THE BOROUGH COUNCIL, THE ATHLETIC SPORTS GROUND COMPANY, AND THE RATEPAYERS.
To the Editor. Sir, —The above question having now assumed a more serious aspect, and one affecting the interests of the ratepayers,' as a ratepayer, I must ask permission to lay the facts of the case before thepabli<),that they may judge for themselves the action of the Council in this if there is any explanation to be~ given of their at present inexplicable actidn, Sir* haps this may elicit it. Before making application to the Council to purchase any earth there might be to spare on the S.B. town belt, I waited on the Mayor to' ask him if he thought the interests of the Council and the Company would not be mutually served by the Belt being partially formed by the removal of the earthwhMh the Company required from somewhere, and might as well take from there as-from elsewhere, and whether he thought there would be any to spare, and if he thought it was worth while to apply for it. He replied it would entirely depend on the report of the Engineer, but if there was earth to spare, hs saw no objection to it, I then saw Mr Fooks, and asked him if he could tell me whether there would bo any earth to spare, as I was unwilling to make an application if it was likely to be .refused, as we had no difficulty in getting it elsewhere. He replied he thought there would be surplus soil, but kindly promised to calculate it that night and let me'know approximately what quantity there would be to spare, and, accordingly, two or three days later 1 received a piece of paper, which I was informed had been sent te the office by Mr Fooks, stating, in writing, that there would be at least 2,500 to. 3,000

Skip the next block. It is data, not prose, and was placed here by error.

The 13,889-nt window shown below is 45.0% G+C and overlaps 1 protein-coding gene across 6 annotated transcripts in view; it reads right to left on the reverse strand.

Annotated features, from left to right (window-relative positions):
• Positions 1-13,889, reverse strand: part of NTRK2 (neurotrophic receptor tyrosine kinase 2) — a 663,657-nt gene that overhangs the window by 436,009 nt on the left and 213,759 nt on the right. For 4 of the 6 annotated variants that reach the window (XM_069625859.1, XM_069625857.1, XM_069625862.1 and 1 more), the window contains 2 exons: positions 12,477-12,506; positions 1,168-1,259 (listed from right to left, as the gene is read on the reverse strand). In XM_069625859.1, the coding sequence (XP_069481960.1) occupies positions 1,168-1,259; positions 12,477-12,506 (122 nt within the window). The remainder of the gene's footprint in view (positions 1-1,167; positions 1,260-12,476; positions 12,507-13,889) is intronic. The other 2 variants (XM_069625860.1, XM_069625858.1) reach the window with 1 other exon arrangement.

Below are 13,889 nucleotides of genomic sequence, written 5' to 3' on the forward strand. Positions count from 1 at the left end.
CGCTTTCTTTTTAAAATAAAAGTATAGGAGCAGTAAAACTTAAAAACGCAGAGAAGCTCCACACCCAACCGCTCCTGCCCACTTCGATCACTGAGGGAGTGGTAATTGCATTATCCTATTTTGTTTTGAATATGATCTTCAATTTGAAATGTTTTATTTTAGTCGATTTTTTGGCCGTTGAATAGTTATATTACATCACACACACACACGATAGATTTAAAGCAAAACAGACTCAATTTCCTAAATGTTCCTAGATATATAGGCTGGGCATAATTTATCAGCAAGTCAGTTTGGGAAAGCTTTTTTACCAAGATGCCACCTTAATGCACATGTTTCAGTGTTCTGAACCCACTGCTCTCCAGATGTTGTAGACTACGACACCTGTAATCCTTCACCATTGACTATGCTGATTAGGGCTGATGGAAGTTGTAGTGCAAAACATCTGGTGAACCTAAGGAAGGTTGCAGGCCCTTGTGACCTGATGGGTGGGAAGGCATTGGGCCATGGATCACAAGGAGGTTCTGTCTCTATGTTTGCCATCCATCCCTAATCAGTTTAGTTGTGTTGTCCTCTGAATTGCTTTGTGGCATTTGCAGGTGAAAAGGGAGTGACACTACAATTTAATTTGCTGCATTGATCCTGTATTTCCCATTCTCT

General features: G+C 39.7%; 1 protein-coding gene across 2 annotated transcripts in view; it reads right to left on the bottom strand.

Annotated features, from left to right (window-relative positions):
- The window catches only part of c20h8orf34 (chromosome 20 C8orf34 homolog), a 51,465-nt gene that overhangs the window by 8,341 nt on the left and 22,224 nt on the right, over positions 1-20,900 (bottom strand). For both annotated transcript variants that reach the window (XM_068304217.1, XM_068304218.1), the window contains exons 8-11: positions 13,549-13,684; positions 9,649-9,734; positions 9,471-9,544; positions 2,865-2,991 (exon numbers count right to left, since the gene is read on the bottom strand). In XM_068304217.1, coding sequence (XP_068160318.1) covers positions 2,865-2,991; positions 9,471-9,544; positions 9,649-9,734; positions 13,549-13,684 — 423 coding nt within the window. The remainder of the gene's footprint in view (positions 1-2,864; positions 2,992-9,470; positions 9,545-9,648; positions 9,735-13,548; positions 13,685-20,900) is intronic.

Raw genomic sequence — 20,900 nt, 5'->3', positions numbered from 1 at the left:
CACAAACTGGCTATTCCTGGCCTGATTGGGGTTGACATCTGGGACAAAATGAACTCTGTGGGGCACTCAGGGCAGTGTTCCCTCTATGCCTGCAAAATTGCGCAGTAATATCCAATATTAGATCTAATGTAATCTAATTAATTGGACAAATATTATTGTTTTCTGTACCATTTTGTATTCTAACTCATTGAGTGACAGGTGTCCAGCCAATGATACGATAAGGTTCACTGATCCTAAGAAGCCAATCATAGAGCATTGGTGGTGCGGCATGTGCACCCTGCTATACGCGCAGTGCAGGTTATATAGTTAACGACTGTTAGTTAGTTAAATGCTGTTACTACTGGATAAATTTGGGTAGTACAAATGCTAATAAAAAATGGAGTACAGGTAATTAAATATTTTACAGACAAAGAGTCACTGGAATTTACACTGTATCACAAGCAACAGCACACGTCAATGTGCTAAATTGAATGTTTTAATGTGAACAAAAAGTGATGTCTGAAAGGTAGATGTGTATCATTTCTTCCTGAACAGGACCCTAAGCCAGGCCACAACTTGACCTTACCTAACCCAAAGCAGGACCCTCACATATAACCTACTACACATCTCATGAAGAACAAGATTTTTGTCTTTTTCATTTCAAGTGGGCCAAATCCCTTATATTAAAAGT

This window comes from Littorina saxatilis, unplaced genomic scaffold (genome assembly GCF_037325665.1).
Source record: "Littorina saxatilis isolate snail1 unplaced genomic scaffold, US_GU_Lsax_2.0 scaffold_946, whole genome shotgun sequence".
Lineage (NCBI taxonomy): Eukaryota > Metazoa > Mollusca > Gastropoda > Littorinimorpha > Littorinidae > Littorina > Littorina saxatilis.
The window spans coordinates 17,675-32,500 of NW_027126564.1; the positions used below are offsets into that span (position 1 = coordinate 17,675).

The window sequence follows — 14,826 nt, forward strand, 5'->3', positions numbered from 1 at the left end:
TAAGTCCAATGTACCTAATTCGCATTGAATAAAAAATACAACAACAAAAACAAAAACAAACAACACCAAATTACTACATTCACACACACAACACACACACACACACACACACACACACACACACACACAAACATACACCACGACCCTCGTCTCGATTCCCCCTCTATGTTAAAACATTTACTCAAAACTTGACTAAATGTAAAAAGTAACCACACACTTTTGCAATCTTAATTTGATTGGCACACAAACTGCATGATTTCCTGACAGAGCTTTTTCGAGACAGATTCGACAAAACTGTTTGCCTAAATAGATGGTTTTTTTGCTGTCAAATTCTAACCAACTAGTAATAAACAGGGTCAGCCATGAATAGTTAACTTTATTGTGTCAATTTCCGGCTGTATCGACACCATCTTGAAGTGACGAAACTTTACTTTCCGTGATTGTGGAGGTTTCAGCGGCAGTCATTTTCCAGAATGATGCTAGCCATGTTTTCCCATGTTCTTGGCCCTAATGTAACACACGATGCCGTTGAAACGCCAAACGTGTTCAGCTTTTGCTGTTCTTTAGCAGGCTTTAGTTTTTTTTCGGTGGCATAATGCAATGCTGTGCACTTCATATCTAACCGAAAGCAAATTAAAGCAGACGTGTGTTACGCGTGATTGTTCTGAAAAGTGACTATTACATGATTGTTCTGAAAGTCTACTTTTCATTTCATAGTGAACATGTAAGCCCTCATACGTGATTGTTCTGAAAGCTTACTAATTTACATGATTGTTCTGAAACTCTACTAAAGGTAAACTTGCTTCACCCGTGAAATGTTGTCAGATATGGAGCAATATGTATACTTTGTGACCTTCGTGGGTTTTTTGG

yards of soil to spare. 1 subsequently saw Mr Fooks himself, when he mentioned lihat there would be over 12,000 yards of earth t to be moved, between Burnett street 'and ' the terrace, but that part of that wbuld’be j required for raising the level of the roads 1 below the terrace ; but he again confirmed 1 his previous statement in writing there would be at any rate 3,000 yards I to spare, if ter completing the road to' tfia * river. Therefore, Sir, whatever explana- 4 tion may be given of the Council refusing $ an offer of LSI 5s in cash and Ls 3 6s, in i work to be done in helping to form the ; Belt, they cannot lay it on the' shoulders. I of their surveyor, as I hear is now being i done, especially as in your report of, tie f proceedings of the Council, -it* was 7 stated that: the “ Engineer recommended ' that the application shcmld be referred, to fhe JPorha. Committee for considei-ation pj details.” Now, Sir, it is a matter ef perfect indifference to the Oomphhy whether their application was granted or refused} 'as they have offers of the requisite quantity of soil from two or -three sources of supply; but, Sir, I submit it is. not a matter of indifference to the ratepayedi, ’■ whether the Council refuse offers of LtOO, ’ or so, and whether the Belt is left with a large and dangerous gravel pit in it. If • an accident happened there, who wwd have to pay the damages? Would the the Borough Councillors out of their own pocket=s, or the unfortunate ratepayers I Again, if either of the Ooun'ciUors, "in improving their private property, had'to ei- : pend several hundred pounds, and?-* j neighbor being equally interested in part ; of the work being done offered to contribute LIOO towards it, would any, one of the Councillors in their own case refuaa such an offer? I think I may safely gay “not one.” Why then should they not exercise equal discretion in the ratepayers’ interests. It is not everyone who' ha* time to spare for therefore. Sir, 1 think the public owe a debt of gratitude to those who do spare time for the public service, provided the service rendered is valuable and not mischievous. But if gentlemen do offer their services, and they are accepted by the "ratepayers, I think those electing them - a right to expect at least equal discretion . .in administering public affairs, as in private, and if this matter has been decided from private pique, from narrow-minded jealousy of property outside the Belt obtaining even indirect benefit (and this -is not the first case in which it is stated that there has been one cause influencing;tlia ; decision) from incapacity to understand the ■' question, or from whatever caprice-, : the decision has been arrived at, it is at least ~ plain, from the above mentioned: facts, that it has been arrived at not from the, report of their Engineer, but on the contrary, directly against his recommendation, and, undoubtedly, equally against the interests of the town and ratepayers. There-., fore, Sir, I trust that this'will be reman- • bered at the next election of councillors, and as I was very pleased to see that at the last election, so many good men came forward, out of whom three of the best, not to say the best, were elected, all of whom I was also glad to see voted for this matter being considered on its merits, and in the interests of the ratepayers,’ So I hope at the next election equally good man may be induced to come forward, and put a stop to the petty childish squabbles, which have so frequently 5 graced the proceedings of the Council hare, and instead of wordy warfare, foolish decisions, and narrow-minded jealousy, wo may have our Borough business transacted in a business like waj.—l am, etc., O. PbectCox, A Ratepayer. L